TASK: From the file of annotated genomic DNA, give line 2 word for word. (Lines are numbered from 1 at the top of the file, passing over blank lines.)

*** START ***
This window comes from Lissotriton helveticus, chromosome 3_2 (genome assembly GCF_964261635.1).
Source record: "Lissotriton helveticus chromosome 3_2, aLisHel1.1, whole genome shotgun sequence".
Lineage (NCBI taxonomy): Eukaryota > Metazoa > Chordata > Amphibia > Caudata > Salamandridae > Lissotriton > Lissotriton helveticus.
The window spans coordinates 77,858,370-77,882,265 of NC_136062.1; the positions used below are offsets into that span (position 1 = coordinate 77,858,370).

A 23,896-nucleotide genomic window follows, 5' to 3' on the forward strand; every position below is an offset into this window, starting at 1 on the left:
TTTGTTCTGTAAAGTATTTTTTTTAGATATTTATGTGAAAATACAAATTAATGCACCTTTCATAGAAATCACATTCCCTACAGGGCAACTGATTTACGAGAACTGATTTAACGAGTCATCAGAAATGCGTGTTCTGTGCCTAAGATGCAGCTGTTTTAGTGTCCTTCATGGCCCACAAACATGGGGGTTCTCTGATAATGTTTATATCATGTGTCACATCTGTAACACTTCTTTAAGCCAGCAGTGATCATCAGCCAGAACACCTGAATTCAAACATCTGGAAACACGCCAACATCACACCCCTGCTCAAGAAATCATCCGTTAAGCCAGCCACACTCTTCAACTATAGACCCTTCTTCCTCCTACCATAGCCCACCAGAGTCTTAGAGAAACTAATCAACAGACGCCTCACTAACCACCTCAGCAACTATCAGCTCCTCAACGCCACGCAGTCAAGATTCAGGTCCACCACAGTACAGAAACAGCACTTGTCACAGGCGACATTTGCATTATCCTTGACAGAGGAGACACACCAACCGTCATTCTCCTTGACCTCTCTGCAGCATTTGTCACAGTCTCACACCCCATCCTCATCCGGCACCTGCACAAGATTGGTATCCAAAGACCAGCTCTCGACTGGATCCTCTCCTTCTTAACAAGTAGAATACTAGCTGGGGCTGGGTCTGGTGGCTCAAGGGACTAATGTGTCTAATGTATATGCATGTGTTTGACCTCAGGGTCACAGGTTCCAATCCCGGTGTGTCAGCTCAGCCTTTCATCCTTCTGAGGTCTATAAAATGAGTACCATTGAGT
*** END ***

Source record: "Lissotriton helveticus chromosome 3_2, aLisHel1.1, whole genome shotgun sequence".